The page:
Conjunctivitis (pink eye)
Abnormal eye mucus is often a symptom of conjunctivitis, in addition to itchiness, a gritty sensation, irritation and red eyes. Different types of eye mucus accompany various types of conjunctivitis. In severe cases, it can form a crust along you lash line and cause your eyes to seal shut temporarily.
Eye discharge is usually watery with allergic conjunctivitis.
Eye discharge resulting from bacterial conjunctivitis is typically thicker and more sticky and yellow or green in appearance.
Viral conjunctivitis produces eye discharge which sometimes contains a white or yellow mucus but is usually clear.
Dacryocystitis is caused by a blocked tear duct which can lead to inflammation and infection of the lacrimal sac. Symptoms include a sticky discharge as well as extreme discomfort and redness.
Meibomian gland dysfunction
Meibomian gland dysfunction is a malfunctioning of the oil glands in the eyelid. It can cause eye discharge of a foamy nature in addition to eyelid crusting, pus-like fluid and other painful symptoms.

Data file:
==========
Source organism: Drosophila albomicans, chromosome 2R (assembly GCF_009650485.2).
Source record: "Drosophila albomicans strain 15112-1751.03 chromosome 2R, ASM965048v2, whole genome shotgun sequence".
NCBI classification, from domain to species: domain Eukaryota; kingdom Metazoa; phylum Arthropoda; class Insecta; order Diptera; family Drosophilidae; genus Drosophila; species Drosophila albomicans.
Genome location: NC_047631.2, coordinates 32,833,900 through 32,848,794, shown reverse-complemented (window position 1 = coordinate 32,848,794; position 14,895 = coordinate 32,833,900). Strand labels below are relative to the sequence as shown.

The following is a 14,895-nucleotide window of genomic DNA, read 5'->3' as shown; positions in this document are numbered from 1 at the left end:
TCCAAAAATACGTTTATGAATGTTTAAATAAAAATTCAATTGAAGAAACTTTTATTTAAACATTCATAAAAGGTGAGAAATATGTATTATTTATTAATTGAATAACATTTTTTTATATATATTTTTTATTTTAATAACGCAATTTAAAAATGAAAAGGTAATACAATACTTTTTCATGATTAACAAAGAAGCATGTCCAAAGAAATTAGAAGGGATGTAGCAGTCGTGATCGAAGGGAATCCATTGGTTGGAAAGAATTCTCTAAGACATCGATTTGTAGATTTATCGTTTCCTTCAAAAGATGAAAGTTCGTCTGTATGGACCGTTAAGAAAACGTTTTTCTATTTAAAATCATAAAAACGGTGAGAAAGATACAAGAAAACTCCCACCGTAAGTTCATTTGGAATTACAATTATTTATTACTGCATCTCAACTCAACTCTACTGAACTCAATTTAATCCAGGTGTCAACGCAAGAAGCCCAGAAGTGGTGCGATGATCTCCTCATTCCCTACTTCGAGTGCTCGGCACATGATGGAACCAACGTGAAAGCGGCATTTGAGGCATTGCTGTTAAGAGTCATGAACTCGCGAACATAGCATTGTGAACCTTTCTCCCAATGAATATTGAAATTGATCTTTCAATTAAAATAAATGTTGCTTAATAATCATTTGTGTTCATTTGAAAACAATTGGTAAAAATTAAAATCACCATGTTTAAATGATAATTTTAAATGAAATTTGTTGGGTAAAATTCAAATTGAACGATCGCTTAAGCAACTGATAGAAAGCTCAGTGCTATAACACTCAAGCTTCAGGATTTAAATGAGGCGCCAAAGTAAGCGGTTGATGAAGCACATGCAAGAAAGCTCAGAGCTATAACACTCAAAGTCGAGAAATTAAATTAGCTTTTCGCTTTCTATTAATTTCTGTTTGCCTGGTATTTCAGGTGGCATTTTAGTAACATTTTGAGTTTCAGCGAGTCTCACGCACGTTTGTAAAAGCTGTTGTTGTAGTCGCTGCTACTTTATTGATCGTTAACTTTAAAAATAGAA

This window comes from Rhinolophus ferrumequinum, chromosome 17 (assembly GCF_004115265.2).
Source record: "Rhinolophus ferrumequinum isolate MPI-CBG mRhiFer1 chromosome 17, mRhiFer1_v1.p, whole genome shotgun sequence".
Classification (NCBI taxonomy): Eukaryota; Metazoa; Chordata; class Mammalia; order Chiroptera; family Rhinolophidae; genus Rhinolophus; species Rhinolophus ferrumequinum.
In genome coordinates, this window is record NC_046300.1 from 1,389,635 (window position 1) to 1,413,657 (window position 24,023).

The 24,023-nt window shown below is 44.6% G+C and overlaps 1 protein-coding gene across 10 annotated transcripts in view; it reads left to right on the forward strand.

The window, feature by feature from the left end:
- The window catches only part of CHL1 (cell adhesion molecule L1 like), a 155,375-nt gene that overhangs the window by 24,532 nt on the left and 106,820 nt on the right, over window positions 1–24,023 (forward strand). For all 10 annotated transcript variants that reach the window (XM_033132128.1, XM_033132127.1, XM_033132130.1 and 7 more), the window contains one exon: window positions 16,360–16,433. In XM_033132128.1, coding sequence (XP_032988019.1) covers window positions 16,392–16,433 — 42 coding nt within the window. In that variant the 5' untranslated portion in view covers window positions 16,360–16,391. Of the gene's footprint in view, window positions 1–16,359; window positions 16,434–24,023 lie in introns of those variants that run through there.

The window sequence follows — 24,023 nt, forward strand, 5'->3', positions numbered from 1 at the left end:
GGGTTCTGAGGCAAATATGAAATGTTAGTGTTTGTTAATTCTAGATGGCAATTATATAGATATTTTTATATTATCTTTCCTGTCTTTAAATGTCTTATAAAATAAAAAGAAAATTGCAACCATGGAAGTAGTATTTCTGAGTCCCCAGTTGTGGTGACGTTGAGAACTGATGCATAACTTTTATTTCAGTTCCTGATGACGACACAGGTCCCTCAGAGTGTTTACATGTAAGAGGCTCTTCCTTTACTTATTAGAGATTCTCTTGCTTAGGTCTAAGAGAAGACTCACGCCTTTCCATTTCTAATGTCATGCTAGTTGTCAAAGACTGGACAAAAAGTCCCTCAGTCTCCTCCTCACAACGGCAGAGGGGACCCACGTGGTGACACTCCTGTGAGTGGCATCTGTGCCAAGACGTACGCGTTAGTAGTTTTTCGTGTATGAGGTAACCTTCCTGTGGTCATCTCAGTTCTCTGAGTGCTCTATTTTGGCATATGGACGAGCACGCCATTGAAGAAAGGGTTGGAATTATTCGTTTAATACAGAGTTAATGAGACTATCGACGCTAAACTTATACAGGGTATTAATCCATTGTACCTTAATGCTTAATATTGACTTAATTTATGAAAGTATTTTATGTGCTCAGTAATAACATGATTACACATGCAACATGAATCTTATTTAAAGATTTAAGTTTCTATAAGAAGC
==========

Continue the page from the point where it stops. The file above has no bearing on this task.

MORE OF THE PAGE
The cause of this is usually an infected eyelash follicle. An infected eyelash follicle results in a clogged meibomian gland resulting in swollen eyelids and an unpleasant sensation on the eye. Abnormal eye discharge often accompanies this and features yellow pus.
Eye injuries cause watery discharge and sometimes even pus or blood in the eye. If this occurs, you should see your optician as an urgent matter.
If you wear contact lenses, you are more likely to find more sleep in your eyes. Excess eye discharge can be a symptom of a contact lens-related eye infection or dry eyes as a result of contact lens wear.
One should treat a corneal ulcer right away to prevent complete vision loss. Eye discharge from a corneal ulcer can be extreme, clouding the cornea and damaging your vision.
Other Eye Conditions that can cause abnormal eye discharge include:
- Acanthamoeba Keratitis
- Dry eye
- Eyes herpes
- Fungal Keratitis